By Michael Cook
This is the place where I grew up.
It was a large house with a large barn and a number of outbuildings. It was once a farm, and my family had been (until a few years before my birth) market gardeners. My home was surrounded by fields, orchards, the garden merging with the fields; there was hardly a distinction between cabbage and rose, rockery and furrow. There were no longer any animals (other than cats and dogs), but there were stables, a cow shed and a pigsty, brick and stone housing musty air and memories of animals, buildings with names so prosaic that they become poetry, trap place, rhubarb house, onion chamber. Some work was still done in the fields, mostly by tenants, and there were tractors and potato sorters and other pieces of machinery, and many other signs of farm life, piles of old sacks, bales of hay and many tools which I never knew the use of. Not a working farm then, but a farm trudging home from the fields. A farm, tired and dusty from work, lying down to take its rest.
There is a lane that runs below the house, and I spent many hours walking its way. At one end of the lane, where it joins a small hamlet, is a holy well. At the other is a long bridge, an ancient causeway, and if you go further, following the river, there are a series of arches carved into the rock where a hermit once lived, which we visited often. But everything, barn as much as the saints cave, puddle as much as holy well, was imbued with a sense of mystery, a beyondness. Hedges bounded the lane, an avenue of mysteries, at once human-made and entirely natural. Once, walking there with my mother, I saw a small bird hopping about in the hedge, negotiating the hawthorn. I was afraid for the bird, that it might hurt itself, but my mother said the thorns protected the bird and her nest from the fox and the magpie. Something blossomed in my mind, and I knew the thorns were good and beautiful. Pointing to the silent white trumpets of the bindweed, she said it strangled the other hedgerow plants. Another unfurling in my mind, and I knew that things fought for survival. I remember struggling to free the cow parsley from its tendrils.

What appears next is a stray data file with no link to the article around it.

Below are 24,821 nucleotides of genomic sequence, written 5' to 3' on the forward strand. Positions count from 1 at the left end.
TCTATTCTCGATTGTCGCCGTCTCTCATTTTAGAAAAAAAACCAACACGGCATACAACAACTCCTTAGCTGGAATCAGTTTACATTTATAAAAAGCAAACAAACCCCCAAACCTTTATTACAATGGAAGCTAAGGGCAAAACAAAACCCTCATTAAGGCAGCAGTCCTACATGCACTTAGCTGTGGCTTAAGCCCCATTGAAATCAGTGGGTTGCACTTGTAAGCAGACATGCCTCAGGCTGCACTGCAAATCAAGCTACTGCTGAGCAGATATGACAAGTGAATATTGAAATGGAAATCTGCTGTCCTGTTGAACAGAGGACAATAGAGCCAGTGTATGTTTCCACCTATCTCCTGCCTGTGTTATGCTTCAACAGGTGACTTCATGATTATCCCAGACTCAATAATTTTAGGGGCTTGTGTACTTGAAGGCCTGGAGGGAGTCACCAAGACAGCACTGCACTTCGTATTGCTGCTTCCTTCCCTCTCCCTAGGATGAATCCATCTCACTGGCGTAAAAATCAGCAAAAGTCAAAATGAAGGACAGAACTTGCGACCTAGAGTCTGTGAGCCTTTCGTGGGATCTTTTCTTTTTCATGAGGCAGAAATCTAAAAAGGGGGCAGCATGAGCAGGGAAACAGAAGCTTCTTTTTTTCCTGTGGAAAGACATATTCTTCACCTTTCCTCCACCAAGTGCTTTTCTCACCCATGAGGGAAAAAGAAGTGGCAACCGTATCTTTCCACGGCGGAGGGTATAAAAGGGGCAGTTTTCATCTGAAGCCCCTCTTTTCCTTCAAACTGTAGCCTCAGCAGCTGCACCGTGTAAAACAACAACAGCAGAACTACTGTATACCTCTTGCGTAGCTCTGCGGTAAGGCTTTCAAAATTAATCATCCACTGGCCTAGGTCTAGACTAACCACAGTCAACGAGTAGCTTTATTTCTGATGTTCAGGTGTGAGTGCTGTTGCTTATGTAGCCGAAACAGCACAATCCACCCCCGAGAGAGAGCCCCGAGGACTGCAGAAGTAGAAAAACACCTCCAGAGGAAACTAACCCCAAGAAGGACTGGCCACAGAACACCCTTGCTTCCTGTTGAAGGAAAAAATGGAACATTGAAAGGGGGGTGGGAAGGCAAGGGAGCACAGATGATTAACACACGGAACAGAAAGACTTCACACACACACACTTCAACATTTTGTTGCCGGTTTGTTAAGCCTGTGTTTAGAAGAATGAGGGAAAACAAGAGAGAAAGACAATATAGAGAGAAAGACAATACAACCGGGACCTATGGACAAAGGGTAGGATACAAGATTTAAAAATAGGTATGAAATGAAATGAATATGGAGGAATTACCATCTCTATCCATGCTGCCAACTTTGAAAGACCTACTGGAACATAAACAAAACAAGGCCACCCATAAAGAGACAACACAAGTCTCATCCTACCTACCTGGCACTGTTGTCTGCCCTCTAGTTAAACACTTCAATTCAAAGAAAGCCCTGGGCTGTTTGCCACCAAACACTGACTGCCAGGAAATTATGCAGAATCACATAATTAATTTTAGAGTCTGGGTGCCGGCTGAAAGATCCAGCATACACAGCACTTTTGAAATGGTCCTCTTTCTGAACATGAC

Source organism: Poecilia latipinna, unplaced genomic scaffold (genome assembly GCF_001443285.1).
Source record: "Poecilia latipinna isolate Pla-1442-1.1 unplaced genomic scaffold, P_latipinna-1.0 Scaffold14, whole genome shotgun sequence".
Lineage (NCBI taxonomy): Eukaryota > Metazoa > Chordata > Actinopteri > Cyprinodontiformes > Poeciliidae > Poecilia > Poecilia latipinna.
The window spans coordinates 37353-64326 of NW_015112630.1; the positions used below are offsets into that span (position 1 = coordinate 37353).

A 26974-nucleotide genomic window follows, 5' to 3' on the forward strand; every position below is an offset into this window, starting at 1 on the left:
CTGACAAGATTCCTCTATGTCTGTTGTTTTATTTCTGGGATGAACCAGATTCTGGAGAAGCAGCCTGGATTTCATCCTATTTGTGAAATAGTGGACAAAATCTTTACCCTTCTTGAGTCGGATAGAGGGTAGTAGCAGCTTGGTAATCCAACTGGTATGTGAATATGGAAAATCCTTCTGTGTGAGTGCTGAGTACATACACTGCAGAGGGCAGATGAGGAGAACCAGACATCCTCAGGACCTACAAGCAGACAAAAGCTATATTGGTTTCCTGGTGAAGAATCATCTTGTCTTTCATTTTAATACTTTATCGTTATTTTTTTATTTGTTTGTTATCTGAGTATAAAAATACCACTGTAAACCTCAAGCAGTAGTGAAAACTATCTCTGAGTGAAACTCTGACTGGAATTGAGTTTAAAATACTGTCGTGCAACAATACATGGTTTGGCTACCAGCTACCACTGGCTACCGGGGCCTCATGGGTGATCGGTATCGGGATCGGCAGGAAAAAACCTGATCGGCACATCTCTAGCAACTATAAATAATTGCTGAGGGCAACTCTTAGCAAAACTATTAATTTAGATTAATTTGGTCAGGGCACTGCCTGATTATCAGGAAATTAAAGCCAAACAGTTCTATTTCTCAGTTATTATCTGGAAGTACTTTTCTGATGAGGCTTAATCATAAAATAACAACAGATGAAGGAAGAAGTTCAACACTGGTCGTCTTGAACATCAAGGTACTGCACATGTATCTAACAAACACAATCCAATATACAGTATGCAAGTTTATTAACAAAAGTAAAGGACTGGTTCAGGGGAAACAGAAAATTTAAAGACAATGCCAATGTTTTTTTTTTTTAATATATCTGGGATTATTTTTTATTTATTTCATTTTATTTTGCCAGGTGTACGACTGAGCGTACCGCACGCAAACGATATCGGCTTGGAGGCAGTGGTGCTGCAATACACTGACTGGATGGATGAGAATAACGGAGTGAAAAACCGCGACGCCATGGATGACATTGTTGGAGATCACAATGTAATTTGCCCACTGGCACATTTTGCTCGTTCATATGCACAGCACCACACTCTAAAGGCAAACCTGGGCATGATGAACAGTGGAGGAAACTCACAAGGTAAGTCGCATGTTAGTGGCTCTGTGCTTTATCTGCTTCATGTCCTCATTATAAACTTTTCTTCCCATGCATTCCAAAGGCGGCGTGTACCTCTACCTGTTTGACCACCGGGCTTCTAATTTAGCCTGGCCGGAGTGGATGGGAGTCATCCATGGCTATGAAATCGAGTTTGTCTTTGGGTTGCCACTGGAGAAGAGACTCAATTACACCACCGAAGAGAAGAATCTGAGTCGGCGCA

The youngest of six children, I spent a lot of time alone, hiding from my older brother. It was so easy to withdraw in that place, to hide in cellar or loft, behind bales of hay in the barn, or to run to the fields, to disappear like a hare into a furrow of dark earth, or to sit beneath a large tree, hidden from view by its wide trunk, the tall grasses. I became an expert at hiding. But I also learned something beautiful, how an arc of foliage consoles, how a tree gives sanctuary and solace.